It took a few years, but as of today (on Steam) Project CARS has been released to the public.
There are dozens upon dozens of gameplay videos, early "reviews" of it, critical analysis of its selection of cars and track, physics and gameplay. Project CARS was officially released today on Steam for download worldwide, with the console version of the game slated for release next week.
This particular racing sim has been in development for some time, and has not been backed by a traditional big money studio which would provide plenty of funds to get things moving quick.
Instead, Project CARS (which actually stands for Community Assisted Racing Simulator) has been backed by individuals and self published by Slightly Mad Studios. Backing the project gave individuals the chance to be a part of the marketing of the game by allowing them to beta test and build gameplay footage reels and reviews long before the game was released. The backers chronicled the development of this special title.
Today, I picked up the sim and awaited my download from Steam.
Upon first look
Despite every single bit of press leading up to the release of this game showing and talking about the stunning visual, I was still blown away.
Be it the rain detail, the sun rising and setting at Le Mans, or simply the incredible reflections and smooth as ice textures, this game knocks visuals out of the park.
Visuals are great, but at the end of the day I want an entertaining challenge. Gran Turismo and Forza Motorsports were big on visuals as well, but fell short on AI and gameplay. So my focus is the influence from the real racing world and gameplay.
Arcade handling versus sim racing handling
Gameplay, upon first try (which I decided to be Karts at some unnamed version of UK track) is very console-esque. I chose the pro handling option and I think it was the reason I didn't like the handling right off the bat. After a few laps, spins and flying over my competitors looking for braking markers I started to get it. My console-esque comment certainly falls short of the mark. The handling starts to feel really...challenging, but fun all at the same time. Time to graduate, right?
Le Mans. Circuit de la Sarthe. Audi LMP1 TDI. I think so!
I set up just a couple lap (offline) race of the big historic track driving a pretty historic car. This is where I fell in love with the game.
Available tracks versus available cars
Not every game has all the big endurance tracks on it. But this one does. Heading down the Mulsanne straight at break-neck speeds and finding a braking point into the first chicane, only to have one of the computer controlled opponents try to out brake me. That was a first.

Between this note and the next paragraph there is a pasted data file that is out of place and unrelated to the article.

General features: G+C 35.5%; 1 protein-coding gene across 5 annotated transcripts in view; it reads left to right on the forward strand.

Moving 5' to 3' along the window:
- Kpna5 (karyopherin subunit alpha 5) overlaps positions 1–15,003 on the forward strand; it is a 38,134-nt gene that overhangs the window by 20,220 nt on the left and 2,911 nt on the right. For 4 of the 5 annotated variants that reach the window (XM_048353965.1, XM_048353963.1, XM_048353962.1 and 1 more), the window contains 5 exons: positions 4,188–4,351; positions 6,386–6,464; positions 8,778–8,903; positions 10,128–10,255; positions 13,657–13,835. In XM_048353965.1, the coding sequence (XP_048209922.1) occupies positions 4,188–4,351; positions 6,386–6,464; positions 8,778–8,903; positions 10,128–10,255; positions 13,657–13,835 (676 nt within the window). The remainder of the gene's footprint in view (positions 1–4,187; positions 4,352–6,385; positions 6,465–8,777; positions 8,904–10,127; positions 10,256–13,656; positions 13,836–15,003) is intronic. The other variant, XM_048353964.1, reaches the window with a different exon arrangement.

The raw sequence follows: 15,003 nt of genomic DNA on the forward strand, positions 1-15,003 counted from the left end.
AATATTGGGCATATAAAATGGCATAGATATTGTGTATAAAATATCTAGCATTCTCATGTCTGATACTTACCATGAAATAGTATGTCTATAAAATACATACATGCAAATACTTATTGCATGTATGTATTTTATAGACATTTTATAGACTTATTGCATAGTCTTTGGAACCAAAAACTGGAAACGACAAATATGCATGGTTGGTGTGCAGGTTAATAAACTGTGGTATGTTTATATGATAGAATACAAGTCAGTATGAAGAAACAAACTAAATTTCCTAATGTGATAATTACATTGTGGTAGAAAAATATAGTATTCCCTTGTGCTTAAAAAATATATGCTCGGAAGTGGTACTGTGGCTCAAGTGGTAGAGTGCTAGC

Normally, AI is driving all over the place, holding one of two pre-programmed lines and slamming into opponents left, right and centre. This was a shock. I almost pulled over in complete shock. But then that task of beating the other cars around took hold again.
The music is the other aspect of this sim that makes me smile. The hard rock, coupled with the garage sounds and announcer voice-oves are superb. Most times, the music in racing games makes me think they forgot that they needed to include some, and chose the first thing on the royalty free list. Not this one.
Personal computer versus console
My only major issue with this, and any other PC based game, is the performance required to run the product. My computer is just good enough to run iRacing effectively with lowered graphics, so I wasn't sure what to expect from my $60 purchase.
I let the installing software work its calibration magic and choose all the settings that would fit my system. And, to my surprise, everything rendered very nicely for my first few races. I hadn't lowered a single setting and I was ripping down the Mulsanne straight with all the sun flare and refection glory.
But. And I mean but. It didn't last long. My graphics card eventually said "Dude, quit it. This is too tough for me to run."
I have forever been about two generations behind with computers. For so long, computers to me have been about image processing, word and web work. Not until only a couple years ago did I acquire a computer intended for iRacing...
This isn't that much of a disappointment for me at all. Being a little behind the times technically, just being able to crank out an hour before my clunky old laptop gives up is honourable for that machine.
A fantastic release
To wrap things up, I think Project CARS hits the mark right on the head. It has a little of all worlds, from a little understeer that you can feel, diagnose and correct, to the silly idea of a whole bunch of street legal McLaren's taking to Monza. I hope the casual racing fan picks this up and let it pique their interest in the real racing world.
For me, I am going to wait until next week when the console version comes out to really judge the game. I am not a big fan of requiring super powered hardware to run a game, and am hoping the physics and racing action I enjoy on the PC end transfer over. Maybe in another year or two I will have a computer more suited to the PC version of the game.